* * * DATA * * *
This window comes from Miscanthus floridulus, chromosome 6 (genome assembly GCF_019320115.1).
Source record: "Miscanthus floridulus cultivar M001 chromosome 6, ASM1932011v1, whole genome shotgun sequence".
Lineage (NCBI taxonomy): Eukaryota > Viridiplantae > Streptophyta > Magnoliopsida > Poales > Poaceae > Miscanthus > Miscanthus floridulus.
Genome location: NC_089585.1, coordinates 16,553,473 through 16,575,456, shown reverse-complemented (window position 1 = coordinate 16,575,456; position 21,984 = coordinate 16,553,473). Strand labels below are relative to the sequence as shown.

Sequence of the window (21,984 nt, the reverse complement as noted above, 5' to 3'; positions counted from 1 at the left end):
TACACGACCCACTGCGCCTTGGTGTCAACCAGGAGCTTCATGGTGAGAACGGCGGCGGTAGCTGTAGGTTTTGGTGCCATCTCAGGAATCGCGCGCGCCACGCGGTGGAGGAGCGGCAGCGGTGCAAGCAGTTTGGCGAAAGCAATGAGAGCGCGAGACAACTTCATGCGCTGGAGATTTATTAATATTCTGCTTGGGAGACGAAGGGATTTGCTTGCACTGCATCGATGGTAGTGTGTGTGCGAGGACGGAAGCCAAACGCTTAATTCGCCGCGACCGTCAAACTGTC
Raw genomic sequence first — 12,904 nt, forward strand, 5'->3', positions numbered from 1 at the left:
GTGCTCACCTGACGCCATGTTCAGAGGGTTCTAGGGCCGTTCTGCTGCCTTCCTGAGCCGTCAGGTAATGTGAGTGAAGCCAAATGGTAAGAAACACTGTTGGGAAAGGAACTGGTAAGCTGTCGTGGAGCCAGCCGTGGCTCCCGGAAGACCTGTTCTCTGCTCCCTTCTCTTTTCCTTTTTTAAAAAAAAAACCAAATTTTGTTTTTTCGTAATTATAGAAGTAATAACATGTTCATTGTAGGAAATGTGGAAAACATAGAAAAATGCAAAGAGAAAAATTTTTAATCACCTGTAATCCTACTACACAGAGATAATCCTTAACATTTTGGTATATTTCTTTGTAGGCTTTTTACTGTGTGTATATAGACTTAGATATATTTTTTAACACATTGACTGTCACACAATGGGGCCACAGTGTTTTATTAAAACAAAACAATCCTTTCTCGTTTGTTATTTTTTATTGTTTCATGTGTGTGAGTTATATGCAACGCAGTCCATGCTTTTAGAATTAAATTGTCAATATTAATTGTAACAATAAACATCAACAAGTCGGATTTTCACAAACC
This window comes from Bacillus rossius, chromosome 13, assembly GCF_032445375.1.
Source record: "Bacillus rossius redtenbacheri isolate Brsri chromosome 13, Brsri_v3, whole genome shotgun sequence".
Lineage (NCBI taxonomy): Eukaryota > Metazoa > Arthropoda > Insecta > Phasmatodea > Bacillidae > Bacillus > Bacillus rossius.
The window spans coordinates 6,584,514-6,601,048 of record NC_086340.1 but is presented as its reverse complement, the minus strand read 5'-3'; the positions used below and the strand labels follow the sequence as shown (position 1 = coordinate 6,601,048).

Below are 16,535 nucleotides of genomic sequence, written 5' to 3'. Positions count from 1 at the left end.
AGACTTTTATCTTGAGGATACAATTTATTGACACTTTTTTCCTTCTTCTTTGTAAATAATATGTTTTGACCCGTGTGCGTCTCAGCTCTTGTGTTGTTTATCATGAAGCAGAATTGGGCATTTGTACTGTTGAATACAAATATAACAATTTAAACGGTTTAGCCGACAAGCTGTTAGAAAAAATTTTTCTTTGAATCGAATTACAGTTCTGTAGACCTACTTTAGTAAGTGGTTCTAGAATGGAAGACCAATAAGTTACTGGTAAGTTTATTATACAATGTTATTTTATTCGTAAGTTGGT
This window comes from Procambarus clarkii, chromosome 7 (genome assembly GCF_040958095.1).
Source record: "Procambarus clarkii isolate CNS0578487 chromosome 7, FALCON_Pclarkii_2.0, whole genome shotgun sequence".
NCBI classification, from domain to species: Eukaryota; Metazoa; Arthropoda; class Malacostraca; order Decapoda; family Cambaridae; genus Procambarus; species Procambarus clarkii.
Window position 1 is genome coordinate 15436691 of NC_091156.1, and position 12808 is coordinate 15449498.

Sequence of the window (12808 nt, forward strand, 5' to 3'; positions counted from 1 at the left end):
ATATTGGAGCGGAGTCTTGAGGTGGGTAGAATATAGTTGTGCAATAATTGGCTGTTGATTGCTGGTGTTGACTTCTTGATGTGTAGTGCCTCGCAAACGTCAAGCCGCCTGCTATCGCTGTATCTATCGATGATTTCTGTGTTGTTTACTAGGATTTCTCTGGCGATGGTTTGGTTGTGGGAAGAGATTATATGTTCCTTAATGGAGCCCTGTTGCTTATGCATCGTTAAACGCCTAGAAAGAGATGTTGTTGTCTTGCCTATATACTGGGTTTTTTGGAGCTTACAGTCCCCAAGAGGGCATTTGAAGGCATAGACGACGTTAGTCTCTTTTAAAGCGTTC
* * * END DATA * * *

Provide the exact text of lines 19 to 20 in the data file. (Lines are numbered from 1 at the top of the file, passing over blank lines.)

Sequence of the window (12808 nt, forward strand, 5' to 3'; positions counted from 1 at the left end):
ATATTGGAGCGGAGTCTTGAGGTGGGTAGAATATAGTTGTGCAATAATTGGCTGTTGATTGCTGGTGTTGACTTCTTGATGTGTAGTGCCTCGCAAACGTCAAGCCGCCTGCTATCGCTGTATCTATCGATGATTTCTGTGTTGTTTACTAGGATTTCTCTGGCGATGGTTTGGTTGTGGGAAGAGATTATATGTTCCTTAATGGAGCCCTGTTGCTTATGCATCGTTAAACGCCTAGAAAGAGATGTTGTTGTCTTGCCTATATACTGGGTTTTTTGGAGCTTACAGTCCCCAAGAGGGCATTTGAAGGCATAGACGACGTTAGTCTCTTTTAAAGCGTTC